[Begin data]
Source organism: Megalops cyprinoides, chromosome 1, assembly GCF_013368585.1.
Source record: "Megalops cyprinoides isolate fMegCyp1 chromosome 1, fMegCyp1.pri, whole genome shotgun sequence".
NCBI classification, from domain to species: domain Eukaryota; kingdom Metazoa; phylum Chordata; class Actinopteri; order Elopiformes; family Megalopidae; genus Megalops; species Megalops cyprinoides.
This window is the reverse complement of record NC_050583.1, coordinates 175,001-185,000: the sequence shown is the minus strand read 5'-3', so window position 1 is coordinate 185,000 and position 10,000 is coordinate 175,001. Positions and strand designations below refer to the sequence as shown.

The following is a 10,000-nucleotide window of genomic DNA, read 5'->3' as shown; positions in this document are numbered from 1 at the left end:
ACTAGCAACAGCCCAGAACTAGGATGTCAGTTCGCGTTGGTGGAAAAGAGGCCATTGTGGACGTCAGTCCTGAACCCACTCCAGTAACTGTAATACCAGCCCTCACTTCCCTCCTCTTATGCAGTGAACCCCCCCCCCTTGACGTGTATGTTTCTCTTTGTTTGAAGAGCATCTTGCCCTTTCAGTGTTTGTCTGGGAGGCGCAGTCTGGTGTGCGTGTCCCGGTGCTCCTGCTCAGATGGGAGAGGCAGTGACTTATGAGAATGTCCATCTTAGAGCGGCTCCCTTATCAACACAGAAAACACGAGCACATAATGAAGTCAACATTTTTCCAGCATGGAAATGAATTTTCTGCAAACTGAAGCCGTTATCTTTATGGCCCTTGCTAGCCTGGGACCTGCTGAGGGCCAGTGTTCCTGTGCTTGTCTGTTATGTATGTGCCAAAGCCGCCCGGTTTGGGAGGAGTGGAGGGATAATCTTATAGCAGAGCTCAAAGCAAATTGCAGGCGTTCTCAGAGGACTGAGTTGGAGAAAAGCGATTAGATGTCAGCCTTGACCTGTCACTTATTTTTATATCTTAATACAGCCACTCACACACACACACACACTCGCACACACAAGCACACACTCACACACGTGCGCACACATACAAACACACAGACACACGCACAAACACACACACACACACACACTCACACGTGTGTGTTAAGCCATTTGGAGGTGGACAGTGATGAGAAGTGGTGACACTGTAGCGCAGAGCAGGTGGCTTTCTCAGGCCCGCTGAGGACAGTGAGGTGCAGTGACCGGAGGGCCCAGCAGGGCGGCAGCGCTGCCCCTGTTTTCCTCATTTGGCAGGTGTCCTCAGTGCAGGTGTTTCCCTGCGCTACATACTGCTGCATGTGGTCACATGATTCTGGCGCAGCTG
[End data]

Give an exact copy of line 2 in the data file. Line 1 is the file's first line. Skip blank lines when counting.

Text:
Source record: "Megalops cyprinoides isolate fMegCyp1 chromosome 1, fMegCyp1.pri, whole genome shotgun sequence".